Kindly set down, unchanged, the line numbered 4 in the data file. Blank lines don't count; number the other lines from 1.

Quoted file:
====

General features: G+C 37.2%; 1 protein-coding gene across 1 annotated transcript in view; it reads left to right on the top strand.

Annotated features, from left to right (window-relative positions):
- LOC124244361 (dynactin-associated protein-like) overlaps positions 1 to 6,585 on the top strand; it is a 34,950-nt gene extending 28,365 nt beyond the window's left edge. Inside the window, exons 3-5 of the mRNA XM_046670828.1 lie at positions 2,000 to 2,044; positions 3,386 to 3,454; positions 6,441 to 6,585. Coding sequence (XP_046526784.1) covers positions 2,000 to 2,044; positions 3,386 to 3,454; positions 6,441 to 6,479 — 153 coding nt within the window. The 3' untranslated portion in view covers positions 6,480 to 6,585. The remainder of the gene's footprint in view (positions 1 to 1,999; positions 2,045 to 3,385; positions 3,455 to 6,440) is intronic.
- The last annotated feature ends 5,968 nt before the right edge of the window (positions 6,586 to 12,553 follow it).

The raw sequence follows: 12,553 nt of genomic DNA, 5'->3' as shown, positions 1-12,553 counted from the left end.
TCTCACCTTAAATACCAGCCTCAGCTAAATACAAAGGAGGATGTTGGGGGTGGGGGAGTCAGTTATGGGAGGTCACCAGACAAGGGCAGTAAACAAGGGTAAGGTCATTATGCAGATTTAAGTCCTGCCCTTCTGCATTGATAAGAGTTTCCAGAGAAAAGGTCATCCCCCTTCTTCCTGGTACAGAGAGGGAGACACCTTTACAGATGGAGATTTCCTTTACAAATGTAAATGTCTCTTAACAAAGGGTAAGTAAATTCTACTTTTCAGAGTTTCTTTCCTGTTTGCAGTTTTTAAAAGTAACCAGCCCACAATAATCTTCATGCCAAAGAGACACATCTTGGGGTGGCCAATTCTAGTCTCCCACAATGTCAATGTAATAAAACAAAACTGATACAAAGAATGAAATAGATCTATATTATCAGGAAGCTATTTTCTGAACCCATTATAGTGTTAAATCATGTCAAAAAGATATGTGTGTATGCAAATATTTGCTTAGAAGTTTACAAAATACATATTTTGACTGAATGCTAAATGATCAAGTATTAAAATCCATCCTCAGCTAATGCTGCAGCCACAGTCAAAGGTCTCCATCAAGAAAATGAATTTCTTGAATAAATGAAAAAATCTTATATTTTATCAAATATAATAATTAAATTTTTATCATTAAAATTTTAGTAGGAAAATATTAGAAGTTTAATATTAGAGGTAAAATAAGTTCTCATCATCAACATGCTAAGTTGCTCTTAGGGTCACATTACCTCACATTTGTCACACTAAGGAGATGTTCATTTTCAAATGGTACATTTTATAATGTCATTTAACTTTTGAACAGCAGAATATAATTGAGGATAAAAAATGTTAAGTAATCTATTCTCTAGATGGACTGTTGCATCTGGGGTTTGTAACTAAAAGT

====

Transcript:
- The last annotated feature ends 5,968 nt before the right edge of the window (positions 6,586 to 12,553 follow it).